Directed by Brad Peyton
Starring – Dwayne Johnson, Jeffrey Dean Morgan, Malin Ackerman
The Plot – Primatologist Davis Okoye (Johnson) shares an unshakable bond with George, the extraordinarily intelligent gorilla who has been in his care since birth. But a rogue genetic experiment gone awry transforms this gentle ape into a raging monster. As these newly created monsters tear across North America, destroying everything in their path, Okoye teams with a discredited genetic engineer to secure an antidote, fighting his way through an ever-changing battlefield, not only to halt a global catastrophe but to save the fearsome creature that was once his friend.
Rated PG-13 for sequences of violence, action and destruction, brief adult language, and crude gestures
– Considering this is a film that is based on an 80’s 8 bit video game smash-em-up, it would be criminal if the production couldn’t even master action sequences and set pieces. Thankfully, this isn’t the case, as ‘Rampage’ spares no expense at destruction of scenary, giving its ape protagonist plenty of time to pay homage to one of the most fun Nintendo experiences that anyone could have.
– In addition to the action, the sound mixing by Beau Borders rumbled the auditorium with thunderous precision. If you’re going to see this movie, make sure you do it in an IMAX setting because the devastation in sequencing is nothing short of incredible for immersing you right into the moments.
– Surprisingly, much of the C.G work is believable and shaded superbly. Why this is shocking is because the trailers make the animals look poorly rendered, and lacking of great weight when compared to their physical properties around them. While it’s not all one hundred percent, as much of the computer work with the long shots lack the kind of impact consistency, I can say that this was one area that cleared up well and made me able to soak in the giant monster smashing movies from my youth that I was addicted to.
– The big name cast is having the time of their lives. Johnson is always someone who makes the most of every opportunity given to him, and it’s in his soft spoken personality to match his intimidating presence where he carves out a human protagonist that is not only likeable, but also believable in the many physical challenges he’s given. Jeffrey Dean Morgan was also great, even if he was just playing Negan from ‘The Walking Dead’ throughout the film. Morgan chews up enough scenary to always leave you wanting more, and the chemistry between he and Johnson feels like a dream team pairing that took me places that I didn’t expect. More on that in a second.
– This is a screenplay that (Like its creatures) constantly keeps moving, engaging the audience in excellent pacing to keep the plot thick. At 102 minutes, ‘Rampage’ never gives much time to breathe, and I appreciate that in an action film that obviously doesn’t have the deepest of storylines.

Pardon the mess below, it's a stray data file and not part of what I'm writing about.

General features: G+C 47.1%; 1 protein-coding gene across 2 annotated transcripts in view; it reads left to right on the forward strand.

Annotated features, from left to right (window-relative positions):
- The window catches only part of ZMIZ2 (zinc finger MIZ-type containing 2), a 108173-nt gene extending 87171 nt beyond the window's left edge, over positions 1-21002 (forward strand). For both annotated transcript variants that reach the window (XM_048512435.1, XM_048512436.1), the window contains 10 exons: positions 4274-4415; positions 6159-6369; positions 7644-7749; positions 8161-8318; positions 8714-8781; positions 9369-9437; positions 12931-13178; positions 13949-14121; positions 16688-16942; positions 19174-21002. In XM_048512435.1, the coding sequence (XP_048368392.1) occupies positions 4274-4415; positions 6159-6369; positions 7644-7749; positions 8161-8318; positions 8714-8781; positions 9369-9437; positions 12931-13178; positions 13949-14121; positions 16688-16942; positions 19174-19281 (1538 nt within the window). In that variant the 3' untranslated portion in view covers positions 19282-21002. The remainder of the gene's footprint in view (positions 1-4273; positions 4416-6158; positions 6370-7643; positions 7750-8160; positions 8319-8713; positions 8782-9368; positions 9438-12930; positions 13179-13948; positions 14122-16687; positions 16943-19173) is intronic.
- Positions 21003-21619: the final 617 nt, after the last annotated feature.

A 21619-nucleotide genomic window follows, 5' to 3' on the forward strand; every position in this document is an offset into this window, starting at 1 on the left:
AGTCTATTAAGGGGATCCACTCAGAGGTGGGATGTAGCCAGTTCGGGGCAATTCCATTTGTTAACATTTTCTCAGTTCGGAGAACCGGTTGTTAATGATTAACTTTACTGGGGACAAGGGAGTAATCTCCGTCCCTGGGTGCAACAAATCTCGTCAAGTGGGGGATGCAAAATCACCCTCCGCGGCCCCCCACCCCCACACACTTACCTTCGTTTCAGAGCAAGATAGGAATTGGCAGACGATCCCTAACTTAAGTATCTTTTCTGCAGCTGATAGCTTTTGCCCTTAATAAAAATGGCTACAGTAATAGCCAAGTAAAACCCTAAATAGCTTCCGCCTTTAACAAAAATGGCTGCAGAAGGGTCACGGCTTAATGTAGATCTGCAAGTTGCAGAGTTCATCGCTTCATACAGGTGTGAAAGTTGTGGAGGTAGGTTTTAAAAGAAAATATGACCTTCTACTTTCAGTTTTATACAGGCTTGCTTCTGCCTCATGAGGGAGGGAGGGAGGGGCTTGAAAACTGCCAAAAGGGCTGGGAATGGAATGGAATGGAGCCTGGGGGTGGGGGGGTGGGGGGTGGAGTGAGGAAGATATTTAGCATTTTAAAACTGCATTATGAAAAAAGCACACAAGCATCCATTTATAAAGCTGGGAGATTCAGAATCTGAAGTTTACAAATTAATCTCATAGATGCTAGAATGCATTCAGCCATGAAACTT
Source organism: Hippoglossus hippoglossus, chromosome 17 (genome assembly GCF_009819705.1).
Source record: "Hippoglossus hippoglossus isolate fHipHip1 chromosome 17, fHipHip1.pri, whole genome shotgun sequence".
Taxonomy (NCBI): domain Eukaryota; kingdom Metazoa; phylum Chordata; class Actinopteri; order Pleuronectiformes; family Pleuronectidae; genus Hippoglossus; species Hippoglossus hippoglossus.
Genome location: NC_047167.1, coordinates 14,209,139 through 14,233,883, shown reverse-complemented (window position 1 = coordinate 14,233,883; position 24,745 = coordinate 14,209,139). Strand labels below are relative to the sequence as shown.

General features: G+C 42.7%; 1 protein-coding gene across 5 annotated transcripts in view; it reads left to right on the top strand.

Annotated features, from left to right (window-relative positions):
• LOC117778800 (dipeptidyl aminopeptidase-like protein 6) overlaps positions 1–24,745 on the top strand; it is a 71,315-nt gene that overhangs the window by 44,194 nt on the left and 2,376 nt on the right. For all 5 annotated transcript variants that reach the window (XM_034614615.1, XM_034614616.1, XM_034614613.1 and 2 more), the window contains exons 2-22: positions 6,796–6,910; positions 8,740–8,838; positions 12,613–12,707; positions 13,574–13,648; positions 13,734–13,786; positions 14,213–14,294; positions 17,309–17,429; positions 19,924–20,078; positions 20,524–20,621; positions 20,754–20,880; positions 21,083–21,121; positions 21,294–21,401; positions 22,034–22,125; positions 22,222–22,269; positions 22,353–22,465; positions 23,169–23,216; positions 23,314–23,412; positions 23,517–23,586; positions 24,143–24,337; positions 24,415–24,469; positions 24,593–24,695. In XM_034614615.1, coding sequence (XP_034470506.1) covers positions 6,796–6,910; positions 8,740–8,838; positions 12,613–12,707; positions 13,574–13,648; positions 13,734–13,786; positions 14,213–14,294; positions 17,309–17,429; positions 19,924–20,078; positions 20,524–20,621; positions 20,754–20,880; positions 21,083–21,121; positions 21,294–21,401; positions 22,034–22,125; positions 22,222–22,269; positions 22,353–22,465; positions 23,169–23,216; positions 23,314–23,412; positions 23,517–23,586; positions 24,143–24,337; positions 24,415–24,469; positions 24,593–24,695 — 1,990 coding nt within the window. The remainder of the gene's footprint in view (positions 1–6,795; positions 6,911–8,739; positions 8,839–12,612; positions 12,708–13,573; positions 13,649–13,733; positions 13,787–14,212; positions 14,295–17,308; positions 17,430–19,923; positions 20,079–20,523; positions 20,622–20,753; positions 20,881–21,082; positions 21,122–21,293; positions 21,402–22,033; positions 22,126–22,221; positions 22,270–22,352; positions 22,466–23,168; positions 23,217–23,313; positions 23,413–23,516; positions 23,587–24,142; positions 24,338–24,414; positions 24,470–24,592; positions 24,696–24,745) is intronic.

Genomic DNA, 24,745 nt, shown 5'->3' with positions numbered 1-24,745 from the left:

– It honestly surprised me that Ackerman is the true villain of the movie, as a big wig corporate executive who is straight out of 90’s bosses. Between the cheesy ominous tones that accompany her whenever she’s on screen and her overall lack of presence, I just couldn’t buy her as the film’s central antagonist. The trailers marketed Morgan as being the villain, so it’s a bit of a disappointment when one of the best villains currently on television is nothing more than a secondary character in this script.
– Anyone who knows me knows that one of my pet peeves in cinema is the overused stable of unsubtle advertising, and this film is full of it. From the Ford emblem being all over the vehicle shots, to the colorful Dave and Busters sign that sticks out like a sore thumb in a dust-filled Chicago backdrop, this movie can’t resist. If this isn’t enough, an actual 80’s Rampage arcade game is shown in Ackerman’s office. This begs the question; is this whole project based on some little girl’s addiction to a video game from her childhood?
– I realize that complaining about logic in a movie where a forty foot tall ape gives the finger and makes sexual gestures with his hands is probably simplistic, but a critic has to speak his mind. When the initial explosion of contaminated pieces happens in space during the first scenes of the film, I find it incredible that despite there being so many of them, they only land in three different places, and in the United States none the less. Imagine the odds.
– The third act of the movie had the ability to really send us home on the strength of dramatic muscle, but it withers away because of some choices made that ruin it. I won’t spoil it here, but in building Johnson and George’s friendship the whole movie, you wait for the inevitable confrontation that will change everything. Nope, it doesn’t happen, and the reason why still makes me scratch my head from a scientific standpoint.
– Despite the repeated notion that the world is in trouble as a result of these creatures, the sense of urgency and weight that resides within the rest of the world feels limited. After all, this is just one city in a bigger world that has plenty more weapons in taking it down. It never feels like armageddon is upon us, and that lack of uncertainty never lifts it from being predictably grounded.